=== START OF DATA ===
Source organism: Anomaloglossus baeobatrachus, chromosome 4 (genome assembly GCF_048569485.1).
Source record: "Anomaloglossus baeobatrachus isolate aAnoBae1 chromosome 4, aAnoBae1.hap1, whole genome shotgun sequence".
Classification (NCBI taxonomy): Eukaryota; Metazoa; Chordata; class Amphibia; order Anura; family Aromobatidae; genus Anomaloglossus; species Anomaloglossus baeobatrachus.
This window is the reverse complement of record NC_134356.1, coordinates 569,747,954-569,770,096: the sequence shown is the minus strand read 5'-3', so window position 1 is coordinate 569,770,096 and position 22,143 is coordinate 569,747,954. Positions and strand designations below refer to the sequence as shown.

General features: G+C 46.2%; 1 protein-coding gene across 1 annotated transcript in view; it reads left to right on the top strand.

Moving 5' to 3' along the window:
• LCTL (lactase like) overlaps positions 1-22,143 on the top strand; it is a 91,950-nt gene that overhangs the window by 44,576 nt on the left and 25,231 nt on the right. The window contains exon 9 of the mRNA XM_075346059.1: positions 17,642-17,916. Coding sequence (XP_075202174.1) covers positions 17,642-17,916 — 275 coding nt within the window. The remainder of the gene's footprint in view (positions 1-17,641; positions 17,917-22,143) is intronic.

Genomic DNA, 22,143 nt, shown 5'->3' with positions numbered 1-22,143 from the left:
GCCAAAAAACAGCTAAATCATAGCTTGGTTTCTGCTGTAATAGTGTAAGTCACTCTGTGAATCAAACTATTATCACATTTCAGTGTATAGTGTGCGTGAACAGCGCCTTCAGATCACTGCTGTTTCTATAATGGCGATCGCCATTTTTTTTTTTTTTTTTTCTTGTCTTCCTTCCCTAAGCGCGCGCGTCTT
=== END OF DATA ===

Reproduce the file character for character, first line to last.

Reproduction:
Source organism: Anomaloglossus baeobatrachus, chromosome 4 (genome assembly GCF_048569485.1).
Source record: "Anomaloglossus baeobatrachus isolate aAnoBae1 chromosome 4, aAnoBae1.hap1, whole genome shotgun sequence".
Classification (NCBI taxonomy): Eukaryota; Metazoa; Chordata; class Amphibia; order Anura; family Aromobatidae; genus Anomaloglossus; species Anomaloglossus baeobatrachus.
This window is the reverse complement of record NC_134356.1, coordinates 569,747,954-569,770,096: the sequence shown is the minus strand read 5'-3', so window position 1 is coordinate 569,770,096 and position 22,143 is coordinate 569,747,954. Positions and strand designations below refer to the sequence as shown.

General features: G+C 46.2%; 1 protein-coding gene across 1 annotated transcript in view; it reads left to right on the top strand.

Moving 5' to 3' along the window:
• LCTL (lactase like) overlaps positions 1-22,143 on the top strand; it is a 91,950-nt gene that overhangs the window by 44,576 nt on the left and 25,231 nt on the right. The window contains exon 9 of the mRNA XM_075346059.1: positions 17,642-17,916. Coding sequence (XP_075202174.1) covers positions 17,642-17,916 — 275 coding nt within the window. The remainder of the gene's footprint in view (positions 1-17,641; positions 17,917-22,143) is intronic.

Genomic DNA, 22,143 nt, shown 5'->3' with positions numbered 1-22,143 from the left:
GCCAAAAAACAGCTAAATCATAGCTTGGTTTCTGCTGTAATAGTGTAAGTCACTCTGTGAATCAAACTATTATCACATTTCAGTGTATAGTGTGCGTGAACAGCGCCTTCAGATCACTGCTGTTTCTATAATGGCGATCGCCATTTTTTTTTTTTTTTTTTCTTGTCTTCCTTCCCTAAGCGCGCGCGTCTT